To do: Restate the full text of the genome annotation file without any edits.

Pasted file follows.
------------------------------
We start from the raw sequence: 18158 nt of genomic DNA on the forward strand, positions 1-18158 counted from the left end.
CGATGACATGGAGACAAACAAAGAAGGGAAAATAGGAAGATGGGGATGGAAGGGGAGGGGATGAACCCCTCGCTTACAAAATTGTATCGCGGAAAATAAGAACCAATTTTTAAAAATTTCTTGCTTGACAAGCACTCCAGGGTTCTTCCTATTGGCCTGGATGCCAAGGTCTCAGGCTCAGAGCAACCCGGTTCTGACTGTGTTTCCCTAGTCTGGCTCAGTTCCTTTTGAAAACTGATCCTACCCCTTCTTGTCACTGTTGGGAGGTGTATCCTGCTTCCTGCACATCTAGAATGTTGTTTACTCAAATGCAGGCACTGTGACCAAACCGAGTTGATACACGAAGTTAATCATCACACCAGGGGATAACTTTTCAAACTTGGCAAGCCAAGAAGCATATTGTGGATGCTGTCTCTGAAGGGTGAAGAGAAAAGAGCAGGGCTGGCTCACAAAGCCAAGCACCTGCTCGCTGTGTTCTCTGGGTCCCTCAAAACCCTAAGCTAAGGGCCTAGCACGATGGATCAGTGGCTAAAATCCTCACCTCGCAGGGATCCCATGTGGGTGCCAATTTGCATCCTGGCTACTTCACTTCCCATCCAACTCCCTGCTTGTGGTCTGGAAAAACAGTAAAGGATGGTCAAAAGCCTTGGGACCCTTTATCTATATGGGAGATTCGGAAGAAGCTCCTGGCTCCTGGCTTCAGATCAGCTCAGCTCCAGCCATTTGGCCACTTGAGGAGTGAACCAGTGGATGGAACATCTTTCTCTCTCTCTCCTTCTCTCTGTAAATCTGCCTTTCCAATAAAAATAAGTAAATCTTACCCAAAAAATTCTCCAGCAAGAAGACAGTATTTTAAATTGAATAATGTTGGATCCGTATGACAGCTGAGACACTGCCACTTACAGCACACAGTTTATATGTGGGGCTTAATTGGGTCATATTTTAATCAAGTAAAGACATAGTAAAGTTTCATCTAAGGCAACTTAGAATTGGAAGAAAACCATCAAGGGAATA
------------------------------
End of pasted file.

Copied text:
We start from the raw sequence: 18158 nt of genomic DNA on the forward strand, positions 1-18158 counted from the left end.
CGATGACATGGAGACAAACAAAGAAGGGAAAATAGGAAGATGGGGATGGAAGGGGAGGGGATGAACCCCTCGCTTACAAAATTGTATCGCGGAAAATAAGAACCAATTTTTAAAAATTTCTTGCTTGACAAGCACTCCAGGGTTCTTCCTATTGGCCTGGATGCCAAGGTCTCAGGCTCAGAGCAACCCGGTTCTGACTGTGTTTCCCTAGTCTGGCTCAGTTCCTTTTGAAAACTGATCCTACCCCTTCTTGTCACTGTTGGGAGGTGTATCCTGCTTCCTGCACATCTAGAATGTTGTTTACTCAAATGCAGGCACTGTGACCAAACCGAGTTGATACACGAAGTTAATCATCACACCAGGGGATAACTTTTCAAACTTGGCAAGCCAAGAAGCATATTGTGGATGCTGTCTCTGAAGGGTGAAGAGAAAAGAGCAGGGCTGGCTCACAAAGCCAAGCACCTGCTCGCTGTGTTCTCTGGGTCCCTCAAAACCCTAAGCTAAGGGCCTAGCACGATGGATCAGTGGCTAAAATCCTCACCTCGCAGGGATCCCATGTGGGTGCCAATTTGCATCCTGGCTACTTCACTTCCCATCCAACTCCCTGCTTGTGGTCTGGAAAAACAGTAAAGGATGGTCAAAAGCCTTGGGACCCTTTATCTATATGGGAGATTCGGAAGAAGCTCCTGGCTCCTGGCTTCAGATCAGCTCAGCTCCAGCCATTTGGCCACTTGAGGAGTGAACCAGTGGATGGAACATCTTTCTCTCTCTCTCCTTCTCTCTGTAAATCTGCCTTTCCAATAAAAATAAGTAAATCTTACCCAAAAAATTCTCCAGCAAGAAGACAGTATTTTAAATTGAATAATGTTGGATCCGTATGACAGCTGAGACACTGCCACTTACAGCACACAGTTTATATGTGGGGCTTAATTGGGTCATATTTTAATCAAGTAAAGACATAGTAAAGTTTCATCTAAGGCAACTTAGAATTGGAAGAAAACCATCAAGGGAATA